Nybo bill to increase transparency in State ethics investigations signed into law
ELMHURST — As more sexual harassment allegations surface in the Statehouse, State Sen. Chris Nybo (R-Elmhurst) cosponsored an initiative to help eliminate bias in the handling of legislative ethics complaints and give victims the confidence to step forward. With overwhelming bipartisan support, the Governor signed it into law last week.
“Individuals who come forward to report sexual harassment and other ethics complaints should be able to trust that their complaints will be investigated fairly,” said Nybo. “House Bill 138 is a significant step the State is taking to ensure that we have an independent Inspector General ready to handle any complaints as they arise.”
Most notably, House Bill 138 calls for an independent search committee to recommend candidates for the position of Legislative Inspector General (LIG)—the office that handles ethics complaints reported by state employees or individuals affiliated with state government. The independent search committee would be composed of retired judges or former prosecutors.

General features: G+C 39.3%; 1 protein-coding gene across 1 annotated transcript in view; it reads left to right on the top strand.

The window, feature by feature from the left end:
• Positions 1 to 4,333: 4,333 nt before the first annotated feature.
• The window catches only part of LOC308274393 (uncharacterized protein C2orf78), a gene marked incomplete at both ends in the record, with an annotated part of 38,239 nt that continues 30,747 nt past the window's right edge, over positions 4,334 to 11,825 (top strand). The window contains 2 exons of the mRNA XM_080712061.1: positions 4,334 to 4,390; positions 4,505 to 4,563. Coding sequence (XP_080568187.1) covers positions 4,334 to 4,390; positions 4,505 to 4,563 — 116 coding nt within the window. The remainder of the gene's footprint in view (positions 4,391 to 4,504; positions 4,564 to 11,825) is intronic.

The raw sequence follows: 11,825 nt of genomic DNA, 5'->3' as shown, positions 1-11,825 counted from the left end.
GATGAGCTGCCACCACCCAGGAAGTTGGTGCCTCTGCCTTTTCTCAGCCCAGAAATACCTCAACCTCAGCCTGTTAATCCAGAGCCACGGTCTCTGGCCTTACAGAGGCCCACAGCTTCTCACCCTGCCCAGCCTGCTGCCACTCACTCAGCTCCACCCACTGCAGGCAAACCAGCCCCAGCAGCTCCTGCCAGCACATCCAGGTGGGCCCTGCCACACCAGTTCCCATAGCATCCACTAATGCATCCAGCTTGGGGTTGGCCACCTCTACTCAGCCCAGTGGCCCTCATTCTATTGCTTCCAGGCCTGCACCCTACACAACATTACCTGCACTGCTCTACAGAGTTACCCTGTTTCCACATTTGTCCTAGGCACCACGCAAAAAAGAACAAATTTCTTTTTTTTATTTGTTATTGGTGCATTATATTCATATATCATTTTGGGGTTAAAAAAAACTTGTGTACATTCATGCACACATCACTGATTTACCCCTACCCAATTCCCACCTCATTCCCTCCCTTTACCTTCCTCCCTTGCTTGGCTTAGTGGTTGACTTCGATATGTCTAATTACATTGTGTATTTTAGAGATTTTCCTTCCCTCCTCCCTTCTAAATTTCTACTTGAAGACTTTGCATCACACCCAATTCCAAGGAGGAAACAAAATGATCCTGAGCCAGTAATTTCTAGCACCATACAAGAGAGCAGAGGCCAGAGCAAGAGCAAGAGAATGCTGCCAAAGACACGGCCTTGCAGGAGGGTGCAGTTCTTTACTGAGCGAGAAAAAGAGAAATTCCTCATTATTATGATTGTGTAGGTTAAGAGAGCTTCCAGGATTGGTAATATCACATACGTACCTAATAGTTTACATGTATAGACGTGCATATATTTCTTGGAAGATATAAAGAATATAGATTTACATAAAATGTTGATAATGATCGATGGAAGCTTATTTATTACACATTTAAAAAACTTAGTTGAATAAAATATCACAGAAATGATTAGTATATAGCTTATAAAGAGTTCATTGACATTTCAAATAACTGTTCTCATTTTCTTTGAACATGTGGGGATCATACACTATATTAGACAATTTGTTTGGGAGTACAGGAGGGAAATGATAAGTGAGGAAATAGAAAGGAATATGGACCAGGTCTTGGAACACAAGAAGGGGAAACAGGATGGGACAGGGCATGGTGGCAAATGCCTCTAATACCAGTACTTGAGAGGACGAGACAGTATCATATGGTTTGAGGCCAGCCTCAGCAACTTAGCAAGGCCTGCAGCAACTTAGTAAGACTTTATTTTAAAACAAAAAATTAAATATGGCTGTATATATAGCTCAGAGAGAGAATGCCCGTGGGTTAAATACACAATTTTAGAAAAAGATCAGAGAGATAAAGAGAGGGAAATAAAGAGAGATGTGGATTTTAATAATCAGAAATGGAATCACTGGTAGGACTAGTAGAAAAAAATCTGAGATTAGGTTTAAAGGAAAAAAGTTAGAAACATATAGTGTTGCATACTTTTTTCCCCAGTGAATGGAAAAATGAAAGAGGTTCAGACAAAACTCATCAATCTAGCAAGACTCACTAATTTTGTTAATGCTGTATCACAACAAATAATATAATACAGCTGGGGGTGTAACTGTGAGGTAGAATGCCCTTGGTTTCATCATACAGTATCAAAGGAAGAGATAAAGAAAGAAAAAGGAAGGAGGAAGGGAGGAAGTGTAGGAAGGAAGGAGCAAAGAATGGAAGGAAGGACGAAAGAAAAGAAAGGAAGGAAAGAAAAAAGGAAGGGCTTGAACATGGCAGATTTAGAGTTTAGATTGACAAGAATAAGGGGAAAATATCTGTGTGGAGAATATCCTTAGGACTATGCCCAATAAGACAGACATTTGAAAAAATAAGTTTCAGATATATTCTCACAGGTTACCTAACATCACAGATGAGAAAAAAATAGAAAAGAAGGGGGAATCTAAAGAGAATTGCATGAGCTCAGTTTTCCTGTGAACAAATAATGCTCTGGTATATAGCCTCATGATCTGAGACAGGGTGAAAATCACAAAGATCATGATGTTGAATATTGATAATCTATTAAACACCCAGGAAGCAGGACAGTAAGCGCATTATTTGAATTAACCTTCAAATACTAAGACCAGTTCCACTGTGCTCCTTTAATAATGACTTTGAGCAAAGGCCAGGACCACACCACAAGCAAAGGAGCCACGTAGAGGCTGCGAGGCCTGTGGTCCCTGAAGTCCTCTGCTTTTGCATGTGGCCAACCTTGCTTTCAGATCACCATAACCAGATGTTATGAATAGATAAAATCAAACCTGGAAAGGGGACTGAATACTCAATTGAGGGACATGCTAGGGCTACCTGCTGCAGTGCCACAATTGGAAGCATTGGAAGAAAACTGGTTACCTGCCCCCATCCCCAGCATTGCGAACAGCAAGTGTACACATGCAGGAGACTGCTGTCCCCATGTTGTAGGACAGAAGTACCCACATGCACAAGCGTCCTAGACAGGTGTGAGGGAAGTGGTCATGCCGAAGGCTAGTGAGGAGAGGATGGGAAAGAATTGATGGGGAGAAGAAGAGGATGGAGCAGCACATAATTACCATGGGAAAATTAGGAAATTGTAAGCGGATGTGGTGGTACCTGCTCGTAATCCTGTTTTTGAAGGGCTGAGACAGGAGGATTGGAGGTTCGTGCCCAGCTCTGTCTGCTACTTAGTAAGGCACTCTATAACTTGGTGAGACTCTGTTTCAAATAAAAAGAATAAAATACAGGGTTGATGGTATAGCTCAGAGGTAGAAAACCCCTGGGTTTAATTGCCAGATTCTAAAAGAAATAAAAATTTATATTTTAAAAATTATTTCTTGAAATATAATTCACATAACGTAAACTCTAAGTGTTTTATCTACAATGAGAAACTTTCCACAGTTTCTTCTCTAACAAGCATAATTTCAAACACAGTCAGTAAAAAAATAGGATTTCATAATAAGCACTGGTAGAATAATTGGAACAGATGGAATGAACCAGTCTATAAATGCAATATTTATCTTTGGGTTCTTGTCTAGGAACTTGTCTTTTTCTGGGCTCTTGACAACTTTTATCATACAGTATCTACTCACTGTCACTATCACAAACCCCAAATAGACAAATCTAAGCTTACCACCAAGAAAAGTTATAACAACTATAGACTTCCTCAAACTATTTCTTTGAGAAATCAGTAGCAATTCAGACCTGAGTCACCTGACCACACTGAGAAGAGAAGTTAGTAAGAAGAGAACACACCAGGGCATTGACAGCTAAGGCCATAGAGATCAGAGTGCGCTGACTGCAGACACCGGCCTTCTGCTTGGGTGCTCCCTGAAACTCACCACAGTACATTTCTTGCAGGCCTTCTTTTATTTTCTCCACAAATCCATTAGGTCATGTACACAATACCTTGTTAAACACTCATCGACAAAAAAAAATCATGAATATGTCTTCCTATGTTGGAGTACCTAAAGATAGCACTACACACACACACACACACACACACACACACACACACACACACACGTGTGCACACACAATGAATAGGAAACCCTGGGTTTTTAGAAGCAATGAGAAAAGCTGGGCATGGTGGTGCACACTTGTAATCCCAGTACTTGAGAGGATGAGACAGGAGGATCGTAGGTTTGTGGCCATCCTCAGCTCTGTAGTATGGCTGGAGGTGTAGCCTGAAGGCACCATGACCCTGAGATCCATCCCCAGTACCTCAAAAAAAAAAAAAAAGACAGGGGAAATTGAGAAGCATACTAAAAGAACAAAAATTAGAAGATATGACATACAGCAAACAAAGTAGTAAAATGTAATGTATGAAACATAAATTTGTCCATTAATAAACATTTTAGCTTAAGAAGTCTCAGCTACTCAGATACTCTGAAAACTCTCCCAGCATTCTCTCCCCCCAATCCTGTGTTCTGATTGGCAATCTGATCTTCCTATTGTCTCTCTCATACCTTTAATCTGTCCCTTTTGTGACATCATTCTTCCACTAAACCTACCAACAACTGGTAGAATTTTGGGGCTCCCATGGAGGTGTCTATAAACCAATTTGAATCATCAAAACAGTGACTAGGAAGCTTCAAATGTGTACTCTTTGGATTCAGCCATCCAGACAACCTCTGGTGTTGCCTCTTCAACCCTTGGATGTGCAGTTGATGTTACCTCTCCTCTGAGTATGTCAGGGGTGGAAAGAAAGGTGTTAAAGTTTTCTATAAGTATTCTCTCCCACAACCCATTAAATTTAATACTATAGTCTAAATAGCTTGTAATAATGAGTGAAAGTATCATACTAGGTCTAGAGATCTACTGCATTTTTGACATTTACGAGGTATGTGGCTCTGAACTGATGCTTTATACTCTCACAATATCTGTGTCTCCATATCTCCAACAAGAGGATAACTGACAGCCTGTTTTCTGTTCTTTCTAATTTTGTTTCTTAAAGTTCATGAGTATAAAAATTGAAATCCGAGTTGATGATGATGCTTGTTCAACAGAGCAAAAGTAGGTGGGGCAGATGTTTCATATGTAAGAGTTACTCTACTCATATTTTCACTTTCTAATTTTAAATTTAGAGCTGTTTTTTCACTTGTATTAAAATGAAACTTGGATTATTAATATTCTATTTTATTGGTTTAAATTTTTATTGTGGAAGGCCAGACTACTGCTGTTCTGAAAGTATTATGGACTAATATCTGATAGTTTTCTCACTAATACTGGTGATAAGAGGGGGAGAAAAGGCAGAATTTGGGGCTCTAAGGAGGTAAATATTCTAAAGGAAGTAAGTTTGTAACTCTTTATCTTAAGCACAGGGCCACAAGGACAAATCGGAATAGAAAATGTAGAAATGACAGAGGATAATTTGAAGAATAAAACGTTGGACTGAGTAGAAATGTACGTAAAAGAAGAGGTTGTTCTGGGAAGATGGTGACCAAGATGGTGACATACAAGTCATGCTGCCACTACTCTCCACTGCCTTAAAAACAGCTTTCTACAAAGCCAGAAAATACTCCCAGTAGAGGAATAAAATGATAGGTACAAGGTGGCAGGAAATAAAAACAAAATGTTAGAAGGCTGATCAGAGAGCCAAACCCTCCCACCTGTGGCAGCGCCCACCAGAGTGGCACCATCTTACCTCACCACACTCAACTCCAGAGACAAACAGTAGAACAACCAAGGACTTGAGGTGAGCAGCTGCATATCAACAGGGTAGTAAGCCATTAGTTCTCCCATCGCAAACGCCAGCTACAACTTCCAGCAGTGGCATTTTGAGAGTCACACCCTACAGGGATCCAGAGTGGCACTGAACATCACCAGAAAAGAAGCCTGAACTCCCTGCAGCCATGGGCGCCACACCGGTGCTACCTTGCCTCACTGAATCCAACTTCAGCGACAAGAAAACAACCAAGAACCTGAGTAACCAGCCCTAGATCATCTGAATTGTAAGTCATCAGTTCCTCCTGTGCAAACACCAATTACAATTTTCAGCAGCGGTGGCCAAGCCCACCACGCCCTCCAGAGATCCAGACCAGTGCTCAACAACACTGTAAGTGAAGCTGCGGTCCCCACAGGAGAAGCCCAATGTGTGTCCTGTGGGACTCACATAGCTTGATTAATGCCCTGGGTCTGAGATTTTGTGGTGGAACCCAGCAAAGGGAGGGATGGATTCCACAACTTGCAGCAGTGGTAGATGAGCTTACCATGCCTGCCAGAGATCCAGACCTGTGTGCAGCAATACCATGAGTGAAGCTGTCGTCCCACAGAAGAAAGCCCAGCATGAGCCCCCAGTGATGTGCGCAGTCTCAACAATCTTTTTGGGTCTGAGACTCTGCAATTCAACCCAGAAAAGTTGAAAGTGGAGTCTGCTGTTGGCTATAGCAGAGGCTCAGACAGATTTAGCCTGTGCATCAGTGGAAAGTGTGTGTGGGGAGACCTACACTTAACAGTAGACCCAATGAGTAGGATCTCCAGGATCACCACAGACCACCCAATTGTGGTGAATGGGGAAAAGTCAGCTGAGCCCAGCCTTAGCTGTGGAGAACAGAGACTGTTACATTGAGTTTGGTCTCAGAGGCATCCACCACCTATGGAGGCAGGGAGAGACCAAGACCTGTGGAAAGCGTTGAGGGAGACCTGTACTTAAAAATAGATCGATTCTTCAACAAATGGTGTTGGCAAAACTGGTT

Additionally, in light of the recent and unjustifiable two-year vacancy of the LIG role, the measure provides the option of hiring a full-time LIG, which until now has been a part-time position. Nybo believes a full-time LIG would offer greater accessibility and availability to quickly vet and act on all complaints filed within the office.
“Harassment in the workplace is a growing concern in Illinois, and in passing this ethics reform, we hope to make the complaint-filing process safer, transparent and more accessible—so victims of harassment feel more comfortable reporting it,” said Nybo.
The Governor signed House Bill 138 into law in Chicago on June 8 and takes effect immediately.
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